BootsnAll Travel Network

New Year’s Eve

I got all the papers graded. I’ve laid out five of the eight pages of The Midnight Special, I’ve realized that maybe the piece of writing due January 31st can be easier than I envisioned, and I can’t bear to think about the next round of classes. Instead, it’s New Year’s Eve, a time I love to reflect on the gifts of the passing year and to hold the whole planet in my heart with gratitude, compassion, and tenderness, so how could I not blog this day?

I’m just back from a spectacular walk in the park. It’s a bright-blue-sky afternoon in south Texas, with warm sun and cool wind; clover is in bloom and waves of bright green grass ripple and glimmer in the sun; this Houston suburb is full of just about every ethnicity there ever was, all represented in the park right now. I saw a woman in full black abaya and black headscarf, sitting on the paved trail with her legs straight out in front of her, surrounded by family sitting in the grass on portable chairs, eating a picnic. I passed people whose ancestors must have lived in India or Pakistan, Viet Nam or China, and what people here call the Middle East. I heard fathers shouting in Spanish to a group of kids playing soccer, people speaking what sounded like a Slavic language as they gathered around a baby carriage, and a small group of African-American teens stamping out the rhythms of a step-dance under a park awning. There were joggers and dog-walkers of every size, age, and skin-color, young lovers holding hands, old couples sitting on benches, frisbee players, kids whizzing over man-made berms on their bikes. Glorious! It’s a day like the one I spent in Finisterre, climbing up to the cave of St. Guillermo. And that, of course, leads me to reflect on the discoveries of the year: Portugal and Spain, my new friend Paula who I met in Porto, and e-friends Larri and Stephen who I met through the blog. And that leads me to reflect on all the gifts–continuing or new–of 2006.

Blogging started for me this year and has opened up a whole new world, a new way to realize life and record and share it, a way to nurture old friendships without running up phone bills or loading people’s email boxes, and a gateway to a million other people’s blogs, a source of information, ideas, and delight and (how do I feel about this?) a whole new way to spend countless hours of my dwindling time left on the planet. I love to read blogs as much as I love to write them, and I’m getting faster and better at screening out ones that are a waste of time (for me) and finding ones written by people whose explorations or reflections aid me in my own journey.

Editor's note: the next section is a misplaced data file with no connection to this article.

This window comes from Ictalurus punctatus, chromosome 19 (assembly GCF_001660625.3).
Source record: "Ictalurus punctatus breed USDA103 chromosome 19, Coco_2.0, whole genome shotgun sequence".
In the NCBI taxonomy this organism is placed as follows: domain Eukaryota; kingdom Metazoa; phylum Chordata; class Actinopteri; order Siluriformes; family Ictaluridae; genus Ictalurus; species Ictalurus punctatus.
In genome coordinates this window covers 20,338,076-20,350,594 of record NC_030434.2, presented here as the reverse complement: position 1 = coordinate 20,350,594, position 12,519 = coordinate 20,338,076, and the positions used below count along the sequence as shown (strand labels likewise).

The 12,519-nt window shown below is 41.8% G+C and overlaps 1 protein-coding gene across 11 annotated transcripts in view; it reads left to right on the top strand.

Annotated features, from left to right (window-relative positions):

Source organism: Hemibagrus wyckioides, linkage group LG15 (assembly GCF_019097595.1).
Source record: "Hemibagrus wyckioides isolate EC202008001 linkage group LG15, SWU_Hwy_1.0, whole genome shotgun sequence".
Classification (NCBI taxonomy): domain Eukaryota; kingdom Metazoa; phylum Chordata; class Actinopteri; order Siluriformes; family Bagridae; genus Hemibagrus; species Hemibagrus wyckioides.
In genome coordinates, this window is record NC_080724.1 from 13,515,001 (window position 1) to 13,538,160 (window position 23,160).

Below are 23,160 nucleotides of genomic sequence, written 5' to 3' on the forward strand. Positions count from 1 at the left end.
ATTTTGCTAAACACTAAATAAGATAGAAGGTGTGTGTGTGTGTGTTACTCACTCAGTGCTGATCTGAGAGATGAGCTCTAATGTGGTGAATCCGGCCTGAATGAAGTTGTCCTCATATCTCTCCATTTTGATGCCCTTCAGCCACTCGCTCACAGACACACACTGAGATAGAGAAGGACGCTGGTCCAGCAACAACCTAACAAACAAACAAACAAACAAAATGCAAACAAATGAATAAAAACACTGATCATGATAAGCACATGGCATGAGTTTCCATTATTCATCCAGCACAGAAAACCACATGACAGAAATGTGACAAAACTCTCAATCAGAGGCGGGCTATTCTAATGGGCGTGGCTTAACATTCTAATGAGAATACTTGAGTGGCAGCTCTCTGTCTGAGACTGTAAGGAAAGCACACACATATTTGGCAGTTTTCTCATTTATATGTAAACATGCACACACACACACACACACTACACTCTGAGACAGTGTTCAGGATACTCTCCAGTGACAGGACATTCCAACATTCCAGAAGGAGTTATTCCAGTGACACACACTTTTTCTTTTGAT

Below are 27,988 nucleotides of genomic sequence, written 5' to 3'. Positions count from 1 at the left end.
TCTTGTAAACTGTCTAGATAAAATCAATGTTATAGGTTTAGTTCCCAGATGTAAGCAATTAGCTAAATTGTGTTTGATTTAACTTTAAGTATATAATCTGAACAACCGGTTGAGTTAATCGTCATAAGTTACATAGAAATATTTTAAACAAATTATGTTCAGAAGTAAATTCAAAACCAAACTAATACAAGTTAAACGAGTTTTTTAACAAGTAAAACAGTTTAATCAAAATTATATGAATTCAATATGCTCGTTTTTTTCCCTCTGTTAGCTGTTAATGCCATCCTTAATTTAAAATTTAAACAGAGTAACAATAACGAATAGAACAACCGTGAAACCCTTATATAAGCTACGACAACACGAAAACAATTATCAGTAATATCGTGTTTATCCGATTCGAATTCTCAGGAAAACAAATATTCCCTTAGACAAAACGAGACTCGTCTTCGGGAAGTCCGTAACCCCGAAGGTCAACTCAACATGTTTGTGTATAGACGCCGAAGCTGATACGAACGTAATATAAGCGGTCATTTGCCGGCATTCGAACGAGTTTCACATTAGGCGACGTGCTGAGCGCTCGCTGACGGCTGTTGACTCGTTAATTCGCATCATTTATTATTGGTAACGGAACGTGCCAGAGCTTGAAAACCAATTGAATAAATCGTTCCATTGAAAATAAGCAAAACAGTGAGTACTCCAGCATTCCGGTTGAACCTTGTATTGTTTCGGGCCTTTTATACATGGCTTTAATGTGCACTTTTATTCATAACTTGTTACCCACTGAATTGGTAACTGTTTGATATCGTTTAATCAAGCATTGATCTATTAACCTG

I’m grateful for my personal good fortune, for friends and family who are still alive this year, despite some close calls and threatening illnesses (big cheers to Mickey, Steve, Baker, and David–and to all those I don’t know–who survived horrible body-wrenching chemotherapy and prevail into another year). I’m grateful that my grandson Casey lived three months with me and took what I could give him in that time, that his dad Chris is happy and got a promotion, Seth still loves his job and lives his life with abandon, Manko got her GED, Anne is doing hospice work again, Lillie is on her way to Argentina, Constance spent a month back home in South Africa, Carolyn has started her Doctor of Divinity degree, Gerri is still painting pictures and making sculptures, and John and Ruth, my best buddies in Texas, continue to put up with me.

Amidst the astonishing privilege of the beauty and prosperity of what surrounds me, I know that the earth is in a terrifying mess. I ache for the horrors in Darfur, Iraq, Palestine, and Israel, as of course I ache for the horrors in many people’s homes in the USA: the horrors of incest, abuse, addiction, and cruelty know no political boundaries. An email just arrived for me from Genocide Intervention, one of the internet sites campaigning to do something about Darfur, quoting Viktor Frankl affirming “the last of the human freedoms—to choose one’s attitude in any given set of circumstances, to choose one’s own way.” Yes. That is the one freedom we all retain, so long as our minds and bodies hold out. But some of us have much greater obstacles than others.

I think of all the movies I’ve enjoyed this year, the ones that moved me most were the documentaries: Born Into Brothels, Turtles Can Fly, Promises, Dark Days, and films that took me beyond myself and strengthened my sense of connection with people whose lives are shaped by powers that at the moment are not bearing down on me–City of God, The Story of the Weeping Camel, Unveiled, Ikiru, Everything is Illuminated, Paradise Now, Central Station, Tsotsi. I can hold this beautiful blue-sky day in my heart and also remember sex-workers and their children in India, people who strap bombs to their fragile bodies and go out to blow themselves and complete strangers to pieces, and suffering all over the globe–human and animal. I can be filled with joy for my privilege and the privilege of most of the people I know; I can keep company with old griefs that have become traveling companions; and there is still room–the imagination is boundless–to hold the bare fact of inutterable suffering.